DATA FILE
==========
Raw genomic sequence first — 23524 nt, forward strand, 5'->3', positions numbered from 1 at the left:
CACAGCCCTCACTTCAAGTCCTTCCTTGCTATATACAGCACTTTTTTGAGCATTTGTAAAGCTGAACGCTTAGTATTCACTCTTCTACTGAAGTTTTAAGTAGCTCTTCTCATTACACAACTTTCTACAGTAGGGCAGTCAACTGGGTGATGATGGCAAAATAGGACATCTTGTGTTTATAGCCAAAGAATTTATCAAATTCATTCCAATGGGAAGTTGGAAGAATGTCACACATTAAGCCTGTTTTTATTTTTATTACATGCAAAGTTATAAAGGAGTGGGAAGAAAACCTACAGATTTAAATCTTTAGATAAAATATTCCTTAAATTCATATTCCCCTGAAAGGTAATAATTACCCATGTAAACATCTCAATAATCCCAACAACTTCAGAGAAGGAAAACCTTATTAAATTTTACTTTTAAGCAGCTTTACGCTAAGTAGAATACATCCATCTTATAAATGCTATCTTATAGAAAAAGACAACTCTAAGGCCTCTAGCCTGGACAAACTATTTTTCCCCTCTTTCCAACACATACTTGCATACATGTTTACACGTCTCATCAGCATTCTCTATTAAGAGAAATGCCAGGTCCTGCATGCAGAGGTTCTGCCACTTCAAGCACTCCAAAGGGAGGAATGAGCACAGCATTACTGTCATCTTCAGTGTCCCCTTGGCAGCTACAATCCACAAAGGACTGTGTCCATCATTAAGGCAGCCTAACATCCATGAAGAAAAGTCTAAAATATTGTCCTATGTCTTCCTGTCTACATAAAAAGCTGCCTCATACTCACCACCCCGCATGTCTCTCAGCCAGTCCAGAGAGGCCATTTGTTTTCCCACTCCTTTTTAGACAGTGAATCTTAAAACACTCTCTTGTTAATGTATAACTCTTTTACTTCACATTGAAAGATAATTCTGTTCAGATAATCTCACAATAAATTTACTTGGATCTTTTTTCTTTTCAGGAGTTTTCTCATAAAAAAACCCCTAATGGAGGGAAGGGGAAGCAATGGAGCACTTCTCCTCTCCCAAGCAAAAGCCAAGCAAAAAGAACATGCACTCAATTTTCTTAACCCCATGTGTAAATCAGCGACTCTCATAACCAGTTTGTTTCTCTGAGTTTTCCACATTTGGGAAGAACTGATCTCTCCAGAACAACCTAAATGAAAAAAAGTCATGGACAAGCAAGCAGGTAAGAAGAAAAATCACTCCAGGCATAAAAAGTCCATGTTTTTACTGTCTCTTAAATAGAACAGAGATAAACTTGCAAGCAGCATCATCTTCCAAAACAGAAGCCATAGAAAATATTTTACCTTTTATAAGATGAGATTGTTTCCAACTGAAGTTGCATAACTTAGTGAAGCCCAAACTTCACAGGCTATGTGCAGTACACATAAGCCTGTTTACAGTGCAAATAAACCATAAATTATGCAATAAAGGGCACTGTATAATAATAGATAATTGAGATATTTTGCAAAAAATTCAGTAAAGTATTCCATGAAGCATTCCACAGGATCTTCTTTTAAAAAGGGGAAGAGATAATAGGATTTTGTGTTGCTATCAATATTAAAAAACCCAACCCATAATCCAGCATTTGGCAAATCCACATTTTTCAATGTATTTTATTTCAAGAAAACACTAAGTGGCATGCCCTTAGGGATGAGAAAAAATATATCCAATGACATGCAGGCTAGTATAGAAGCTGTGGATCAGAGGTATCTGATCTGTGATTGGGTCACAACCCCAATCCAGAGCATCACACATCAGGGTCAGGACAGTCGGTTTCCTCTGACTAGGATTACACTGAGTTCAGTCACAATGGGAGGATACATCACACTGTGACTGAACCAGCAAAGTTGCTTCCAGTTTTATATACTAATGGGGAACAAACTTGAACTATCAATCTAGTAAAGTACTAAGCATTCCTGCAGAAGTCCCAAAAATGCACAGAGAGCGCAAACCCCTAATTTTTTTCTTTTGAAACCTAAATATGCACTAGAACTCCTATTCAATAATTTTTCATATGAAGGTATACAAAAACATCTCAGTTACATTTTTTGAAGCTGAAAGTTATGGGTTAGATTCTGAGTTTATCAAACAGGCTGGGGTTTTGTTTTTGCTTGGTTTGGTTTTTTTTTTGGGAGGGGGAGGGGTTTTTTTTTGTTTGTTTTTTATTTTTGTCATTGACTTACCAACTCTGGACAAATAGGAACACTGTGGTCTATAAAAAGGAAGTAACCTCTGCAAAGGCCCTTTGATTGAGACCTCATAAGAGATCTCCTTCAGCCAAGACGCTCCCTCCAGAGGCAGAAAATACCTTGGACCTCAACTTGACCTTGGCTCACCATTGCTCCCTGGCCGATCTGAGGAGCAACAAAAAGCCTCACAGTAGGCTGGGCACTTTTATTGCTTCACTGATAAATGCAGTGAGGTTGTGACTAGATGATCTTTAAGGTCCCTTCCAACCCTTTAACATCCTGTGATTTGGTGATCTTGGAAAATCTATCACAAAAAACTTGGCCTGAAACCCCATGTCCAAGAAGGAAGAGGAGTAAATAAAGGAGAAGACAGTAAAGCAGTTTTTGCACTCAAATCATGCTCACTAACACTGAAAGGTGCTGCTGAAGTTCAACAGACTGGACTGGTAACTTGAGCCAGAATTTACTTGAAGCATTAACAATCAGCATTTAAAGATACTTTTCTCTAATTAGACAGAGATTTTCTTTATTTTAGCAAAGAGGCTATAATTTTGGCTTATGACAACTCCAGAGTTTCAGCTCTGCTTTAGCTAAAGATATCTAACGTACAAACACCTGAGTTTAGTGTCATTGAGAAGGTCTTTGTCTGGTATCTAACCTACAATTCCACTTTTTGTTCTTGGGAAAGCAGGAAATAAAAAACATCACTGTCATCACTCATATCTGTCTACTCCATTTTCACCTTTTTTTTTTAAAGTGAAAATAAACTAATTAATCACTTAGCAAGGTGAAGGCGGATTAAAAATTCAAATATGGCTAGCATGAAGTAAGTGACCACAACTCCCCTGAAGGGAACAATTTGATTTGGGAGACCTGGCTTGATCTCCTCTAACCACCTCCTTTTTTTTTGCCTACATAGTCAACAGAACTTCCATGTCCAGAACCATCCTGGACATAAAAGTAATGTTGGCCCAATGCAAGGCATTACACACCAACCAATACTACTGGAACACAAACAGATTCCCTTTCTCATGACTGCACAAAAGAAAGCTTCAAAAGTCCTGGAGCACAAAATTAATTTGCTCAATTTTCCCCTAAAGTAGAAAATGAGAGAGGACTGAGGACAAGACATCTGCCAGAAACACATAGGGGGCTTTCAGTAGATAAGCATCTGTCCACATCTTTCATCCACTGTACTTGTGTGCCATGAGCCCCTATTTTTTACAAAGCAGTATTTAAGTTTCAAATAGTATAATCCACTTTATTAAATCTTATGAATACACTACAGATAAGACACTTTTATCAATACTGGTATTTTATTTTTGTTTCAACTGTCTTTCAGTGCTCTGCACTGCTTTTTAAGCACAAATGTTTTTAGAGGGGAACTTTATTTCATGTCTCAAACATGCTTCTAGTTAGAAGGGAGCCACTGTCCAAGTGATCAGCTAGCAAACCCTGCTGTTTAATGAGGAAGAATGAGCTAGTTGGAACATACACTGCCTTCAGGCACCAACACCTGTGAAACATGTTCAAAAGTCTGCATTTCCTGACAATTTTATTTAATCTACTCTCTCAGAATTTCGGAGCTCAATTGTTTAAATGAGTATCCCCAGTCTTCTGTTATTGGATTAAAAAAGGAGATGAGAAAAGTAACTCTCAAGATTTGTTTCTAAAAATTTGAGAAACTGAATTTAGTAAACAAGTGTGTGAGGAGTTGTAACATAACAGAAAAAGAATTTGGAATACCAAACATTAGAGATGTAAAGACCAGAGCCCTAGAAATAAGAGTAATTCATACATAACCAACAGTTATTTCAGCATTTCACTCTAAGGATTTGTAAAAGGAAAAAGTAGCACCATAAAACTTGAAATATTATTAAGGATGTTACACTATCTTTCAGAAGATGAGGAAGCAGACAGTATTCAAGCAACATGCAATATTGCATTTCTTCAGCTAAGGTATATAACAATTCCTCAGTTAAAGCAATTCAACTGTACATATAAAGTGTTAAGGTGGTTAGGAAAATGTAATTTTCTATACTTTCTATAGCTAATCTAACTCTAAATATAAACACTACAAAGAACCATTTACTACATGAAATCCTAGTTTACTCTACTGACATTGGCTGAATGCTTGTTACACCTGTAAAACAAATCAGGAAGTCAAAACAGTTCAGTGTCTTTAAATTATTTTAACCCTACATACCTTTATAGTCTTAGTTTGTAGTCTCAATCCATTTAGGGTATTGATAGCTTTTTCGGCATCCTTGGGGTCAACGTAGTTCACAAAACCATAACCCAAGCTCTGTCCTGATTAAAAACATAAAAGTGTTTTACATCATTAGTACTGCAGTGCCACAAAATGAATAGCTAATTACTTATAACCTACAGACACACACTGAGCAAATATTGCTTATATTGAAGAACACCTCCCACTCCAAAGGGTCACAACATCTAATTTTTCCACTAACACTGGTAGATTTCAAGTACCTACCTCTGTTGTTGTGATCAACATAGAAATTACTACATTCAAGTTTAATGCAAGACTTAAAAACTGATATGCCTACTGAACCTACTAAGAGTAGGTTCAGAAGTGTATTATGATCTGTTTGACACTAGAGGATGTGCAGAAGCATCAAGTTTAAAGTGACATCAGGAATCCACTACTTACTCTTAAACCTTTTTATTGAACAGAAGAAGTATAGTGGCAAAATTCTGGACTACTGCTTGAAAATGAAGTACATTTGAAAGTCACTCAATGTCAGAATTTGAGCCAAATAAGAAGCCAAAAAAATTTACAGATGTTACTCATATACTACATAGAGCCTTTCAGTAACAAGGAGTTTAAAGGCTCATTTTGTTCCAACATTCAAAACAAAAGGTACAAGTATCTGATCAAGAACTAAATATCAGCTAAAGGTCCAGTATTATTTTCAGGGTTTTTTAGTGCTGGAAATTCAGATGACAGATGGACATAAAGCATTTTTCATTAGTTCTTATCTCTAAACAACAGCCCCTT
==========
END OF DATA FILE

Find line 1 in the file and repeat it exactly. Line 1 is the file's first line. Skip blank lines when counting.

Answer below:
Raw genomic sequence first — 23524 nt, forward strand, 5'->3', positions numbered from 1 at the left: